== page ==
Please follow the link to view an early release of our paper on functional limitation trajectories of the Cebu cohort – Functional limitation trajectories and their determinants among women in the Philippines. It took several years and numerous rounds of analysis to finally complete this paper, but I believe the time and effort was worth it and the paper is now scheduled for publication in Demographic Research (Vol. 36, Article 30, pp 863-892).
I believe that the two most interesting findings of this research are as follows:
First, there has been an incredible amount of movement into and out of functional limitation across waves for these women. I think we might be the first to show the enormous amount of diversity in patterns of functional health over such a long period of time among women in a developing country setting.
Second, the typical way in which SES (socioeconomic status) characteristics tend to associate with health do not fit our analysis. Women who were living in wealthier household in 1983 when the baseline data were collected have ended up having worse functional health trajectories over time than women who were living in poorer households. The team writing the paper went back and forth with various ideas about why this might be the case. Whatever the reason, it is important to point out that SES characteristics are not universally associated with better health among the CLHNS (Cebu Longitudinal Health and Nutrition Survey) cohort.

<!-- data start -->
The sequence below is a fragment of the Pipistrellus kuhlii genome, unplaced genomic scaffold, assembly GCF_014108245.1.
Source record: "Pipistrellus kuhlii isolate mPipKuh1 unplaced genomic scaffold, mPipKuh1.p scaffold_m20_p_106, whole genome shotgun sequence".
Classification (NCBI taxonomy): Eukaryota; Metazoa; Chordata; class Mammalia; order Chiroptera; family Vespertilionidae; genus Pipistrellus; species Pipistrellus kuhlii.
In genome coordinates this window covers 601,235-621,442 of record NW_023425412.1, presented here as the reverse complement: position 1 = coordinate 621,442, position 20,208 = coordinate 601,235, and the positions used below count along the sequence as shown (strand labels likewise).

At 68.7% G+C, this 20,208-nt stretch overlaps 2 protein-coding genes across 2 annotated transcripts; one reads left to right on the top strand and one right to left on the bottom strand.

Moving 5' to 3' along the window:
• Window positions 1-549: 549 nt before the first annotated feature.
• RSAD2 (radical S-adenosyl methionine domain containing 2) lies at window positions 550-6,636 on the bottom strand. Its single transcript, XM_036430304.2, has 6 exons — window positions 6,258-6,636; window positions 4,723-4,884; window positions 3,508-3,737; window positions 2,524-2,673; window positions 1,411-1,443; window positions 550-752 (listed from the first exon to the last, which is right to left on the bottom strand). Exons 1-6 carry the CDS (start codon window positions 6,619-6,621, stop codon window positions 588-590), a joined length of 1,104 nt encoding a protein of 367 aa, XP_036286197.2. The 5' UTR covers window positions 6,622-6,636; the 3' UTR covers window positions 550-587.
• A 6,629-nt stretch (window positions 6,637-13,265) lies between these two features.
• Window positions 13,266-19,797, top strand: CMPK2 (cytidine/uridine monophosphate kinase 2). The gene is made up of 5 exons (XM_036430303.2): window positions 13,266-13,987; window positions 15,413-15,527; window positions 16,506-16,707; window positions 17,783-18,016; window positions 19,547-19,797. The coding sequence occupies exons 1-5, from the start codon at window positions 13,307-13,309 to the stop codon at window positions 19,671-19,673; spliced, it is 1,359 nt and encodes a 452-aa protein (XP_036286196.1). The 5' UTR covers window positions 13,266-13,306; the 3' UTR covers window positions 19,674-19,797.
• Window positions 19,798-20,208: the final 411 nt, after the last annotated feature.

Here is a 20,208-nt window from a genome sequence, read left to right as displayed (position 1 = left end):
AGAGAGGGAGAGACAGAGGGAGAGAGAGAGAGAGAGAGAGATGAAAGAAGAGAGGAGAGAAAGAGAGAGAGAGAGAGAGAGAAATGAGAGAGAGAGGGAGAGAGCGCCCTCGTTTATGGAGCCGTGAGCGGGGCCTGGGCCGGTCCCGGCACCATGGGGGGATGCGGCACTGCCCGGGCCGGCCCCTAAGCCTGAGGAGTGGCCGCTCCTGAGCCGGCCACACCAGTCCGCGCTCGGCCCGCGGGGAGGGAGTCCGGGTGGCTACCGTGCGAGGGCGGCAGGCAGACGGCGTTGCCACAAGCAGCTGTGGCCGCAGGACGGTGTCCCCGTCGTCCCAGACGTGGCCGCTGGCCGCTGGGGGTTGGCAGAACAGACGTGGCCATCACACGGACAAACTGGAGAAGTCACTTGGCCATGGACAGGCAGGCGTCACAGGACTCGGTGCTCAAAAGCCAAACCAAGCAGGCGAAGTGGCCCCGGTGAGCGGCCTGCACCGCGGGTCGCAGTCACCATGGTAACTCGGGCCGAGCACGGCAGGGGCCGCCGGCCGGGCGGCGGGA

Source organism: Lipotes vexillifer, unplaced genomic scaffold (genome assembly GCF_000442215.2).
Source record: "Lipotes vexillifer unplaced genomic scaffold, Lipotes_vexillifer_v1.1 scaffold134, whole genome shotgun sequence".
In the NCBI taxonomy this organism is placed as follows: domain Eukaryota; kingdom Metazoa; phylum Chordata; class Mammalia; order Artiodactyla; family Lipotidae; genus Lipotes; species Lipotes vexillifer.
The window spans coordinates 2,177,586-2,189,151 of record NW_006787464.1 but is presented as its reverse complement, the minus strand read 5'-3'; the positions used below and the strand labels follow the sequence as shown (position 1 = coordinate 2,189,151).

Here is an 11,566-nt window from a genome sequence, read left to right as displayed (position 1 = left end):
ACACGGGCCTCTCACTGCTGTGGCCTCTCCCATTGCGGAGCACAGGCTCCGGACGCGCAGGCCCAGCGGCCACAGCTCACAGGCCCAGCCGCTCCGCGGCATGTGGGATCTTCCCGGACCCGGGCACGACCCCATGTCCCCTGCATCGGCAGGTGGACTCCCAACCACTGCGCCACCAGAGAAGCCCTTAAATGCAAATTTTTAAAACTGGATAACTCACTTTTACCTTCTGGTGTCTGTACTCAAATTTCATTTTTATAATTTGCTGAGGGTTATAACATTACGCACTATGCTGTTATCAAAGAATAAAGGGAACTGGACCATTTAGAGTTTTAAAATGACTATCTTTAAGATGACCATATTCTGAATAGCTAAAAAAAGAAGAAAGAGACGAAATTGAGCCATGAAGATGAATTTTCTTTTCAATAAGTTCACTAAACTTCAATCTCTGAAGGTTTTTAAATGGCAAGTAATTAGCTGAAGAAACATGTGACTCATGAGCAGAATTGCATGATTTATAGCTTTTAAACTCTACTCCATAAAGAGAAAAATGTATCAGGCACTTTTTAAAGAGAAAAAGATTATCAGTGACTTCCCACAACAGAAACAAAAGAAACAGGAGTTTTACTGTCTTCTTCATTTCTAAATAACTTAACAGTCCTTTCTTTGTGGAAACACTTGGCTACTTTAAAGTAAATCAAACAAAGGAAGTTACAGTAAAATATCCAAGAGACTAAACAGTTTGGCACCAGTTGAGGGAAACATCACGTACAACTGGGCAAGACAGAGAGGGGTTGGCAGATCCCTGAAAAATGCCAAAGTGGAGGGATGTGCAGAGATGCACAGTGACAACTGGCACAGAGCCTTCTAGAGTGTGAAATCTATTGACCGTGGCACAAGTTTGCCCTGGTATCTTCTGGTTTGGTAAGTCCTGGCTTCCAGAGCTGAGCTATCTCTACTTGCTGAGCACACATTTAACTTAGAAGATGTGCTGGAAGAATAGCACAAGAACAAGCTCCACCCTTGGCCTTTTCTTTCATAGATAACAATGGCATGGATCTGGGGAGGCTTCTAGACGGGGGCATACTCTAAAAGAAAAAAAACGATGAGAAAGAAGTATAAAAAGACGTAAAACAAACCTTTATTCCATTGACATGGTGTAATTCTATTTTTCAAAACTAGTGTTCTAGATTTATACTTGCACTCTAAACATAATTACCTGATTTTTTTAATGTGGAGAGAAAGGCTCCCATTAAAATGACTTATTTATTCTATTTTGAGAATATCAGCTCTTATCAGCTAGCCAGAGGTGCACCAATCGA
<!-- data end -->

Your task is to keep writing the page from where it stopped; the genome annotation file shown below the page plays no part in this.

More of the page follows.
I hope our paper contributes to the CLHNS project overall, and I hope that you may find something useful here for your own research using these data.
-Dr. Zachary Zimmer
Dr. Zachary Zimmer presented at Mount Saint Vincent University’s Interdisciplinary Lifespan Developmental Colloquium on Friday, February 17, 2017.
The mission of the Global Aging & Community Initiative according to its director, Dr. Zachary Zimmer (recorded on October 14, 2016 at the MSVU Canada Research Chair welcome reception). Visit our About Us section to hear more about Dr. Zimmer’s research.
On Thursday, Dec. 1st, Dr. Zimmer presented “A global study linking spirituality and religiosity to health and life expectancy: The Templeton project” as a Graduate Seminar at MSVU (McCain 201A).